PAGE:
Democracy and rights
Denmark is a robust democracy where human
rights are generally respected. But lately, the country
has been criticized for how refugees and migrants are
Denmark is a parliamentary democracy with strong
independent institutions. Political pluralism with
multi-party systems prevails and the opposition seems
free. The elections are considered free and fair.
Freedom of assembly and association is firmly entrenched
in society and the association life is extensive and
lively. Denmark was the first country in the world to
introduce the opportunity for gay couples to enter into
The challenges that Denmark faces in terms of human
rights are primarily related to the rights of refugees
and other migrants. Some recent measures have been
criticized for being especially targeted at Muslims and
intruding on religious freedom (see Calendar). Denmark
has also been criticized by human rights organizations
for treating asylum seekers who have been rejected but
who for various reasons cannot be sent back to their
home countries. Many live in prison-like conditions,
with travel restrictions and simple conditions. In 2018,
a camp for asylum seekers, who had served prison
sentences but could not be deported, was planned on an
isolated island that was previously used to study
infectious diseases in animals.
Offers a comprehensive list of airports in Denmark, including international airports with city located, size and abbreviation, as well as the biggest airlines.
When it comes to equality between men and women,
Denmark is ranked worst among the Nordic countries,
according to the World Economic Forum 2018. However, the
country ranks in tenth place globally, in a ranking
comprising 149 countries. What reduces the result is,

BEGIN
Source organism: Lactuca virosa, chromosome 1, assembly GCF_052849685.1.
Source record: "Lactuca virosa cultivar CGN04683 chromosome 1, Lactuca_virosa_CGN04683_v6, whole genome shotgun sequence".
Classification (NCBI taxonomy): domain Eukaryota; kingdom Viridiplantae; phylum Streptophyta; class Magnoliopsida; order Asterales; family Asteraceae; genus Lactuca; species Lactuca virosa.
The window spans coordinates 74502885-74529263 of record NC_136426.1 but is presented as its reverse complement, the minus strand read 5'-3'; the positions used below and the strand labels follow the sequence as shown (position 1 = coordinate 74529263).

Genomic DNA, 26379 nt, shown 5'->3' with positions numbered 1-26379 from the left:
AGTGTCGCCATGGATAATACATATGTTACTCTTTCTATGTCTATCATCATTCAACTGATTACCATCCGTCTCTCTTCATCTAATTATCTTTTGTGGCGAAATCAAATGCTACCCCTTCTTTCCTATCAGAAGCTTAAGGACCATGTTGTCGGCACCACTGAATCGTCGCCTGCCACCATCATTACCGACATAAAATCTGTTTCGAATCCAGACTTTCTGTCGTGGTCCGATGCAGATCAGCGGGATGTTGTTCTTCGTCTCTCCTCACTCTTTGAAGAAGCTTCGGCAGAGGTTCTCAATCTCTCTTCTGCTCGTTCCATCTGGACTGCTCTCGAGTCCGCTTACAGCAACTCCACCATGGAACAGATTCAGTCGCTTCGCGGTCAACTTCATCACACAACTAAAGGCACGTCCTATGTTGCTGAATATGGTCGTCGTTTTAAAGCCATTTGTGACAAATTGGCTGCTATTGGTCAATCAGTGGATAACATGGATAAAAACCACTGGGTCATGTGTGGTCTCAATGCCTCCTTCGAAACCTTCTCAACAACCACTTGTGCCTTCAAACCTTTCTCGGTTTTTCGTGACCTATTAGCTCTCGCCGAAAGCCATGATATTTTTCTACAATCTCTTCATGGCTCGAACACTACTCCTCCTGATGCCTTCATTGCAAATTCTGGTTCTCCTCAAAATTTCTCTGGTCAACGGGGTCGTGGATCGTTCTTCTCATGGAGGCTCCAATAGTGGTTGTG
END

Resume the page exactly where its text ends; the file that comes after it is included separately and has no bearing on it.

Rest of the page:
among other things, relatively large income differences
between men and women and only 37 percent women in
According to Transparency International 2018, Denmark
was ranked as the least corrupt country in the world,
which is attributed to the country's robust
institutions. But the question is whether Denmark is
allowed to retain first place. In a 2018 report, the
Council of Europe's group of states against corruption,
Greco, states the country 's standards
for preventing corruption do not live up to EU
standards. This is after several cases of corruption in
the public sector were discovered, as well as suspicions
of misuse of EU funds. In 2018, a money-laundering
scandal was also revealed in which Danske Bank is
suspected of contributing to the fact that over SEK 2
billion has been drained through the bank.
Freedom of expression and media
Freedom of expression is a cornerstone of Danish
society. Individuals can freely and openly criticize
state powers without the risk of reprisals. Limitations
can largely only be made if the opinion is to be
regarded as incitement against popular groups or
slander. Negative statements about Muslims as a group in
the public debate have become more common and the United
Nations Committee on the Elimination of Racial
Discrimination has called on the government to act to
counteract a stigmatizing and derogatory tone towards
immigrants in the public debate.
Freedom of the press prevails. The country's media
reflects a variety of opinions and often criticizes the
government. Reporters Without Borders places the country
in place five in its index of freedom of the press in
Judicial system and legal security
The courts are independent of the executive and the
judicial system is very secure with robust control
systems. The World Justice Project ranks Denmark in
first place in its index of the rule of law in 126
countries in 2019.
Swap at the Minister of Culture post
Minister of Culture Uffe Elbaek is forced to resign after accusations of
disquiet within the Ministry of Culture's activities. He is replaced by Marianne
Jelved from Radical Left.
Change of leader and division within Socialist People's Party
Against the will of the party leadership, Annette Vilhelmsen is elected new
leader of the Socialist People's Party after Foreign Minister Villy Søvndal.
Vilhelmsen is popular among the party members in the country. She resigns from
Finance Minister Thor Møger Pedersen and replaces him with former party leader
Holger K Nielsen. Thereby, the contradictions within the party increase and more
local politicians choose to leave it.
The "Ghetto Plan" is being expanded
The government expands the so-called ghetto list (see October 2010) of poor,
immigrant-tight housing areas to be renovated, from 28 to 33.
Danish People's Party changes leader
Pia Kjærsgaard resigns as leader of the Danish People's Party after 17 years.
She is succeeded by Kristian Thulesen Dahl.
Same-sex marriage becomes legal
The parliament votes for two people of the same sex to be able to enter into
Presidency of the EU
At the turn of the year, Denmark will become the country of the Presidency of
the EU for six months. The crisis in the euro area is expected to dominate the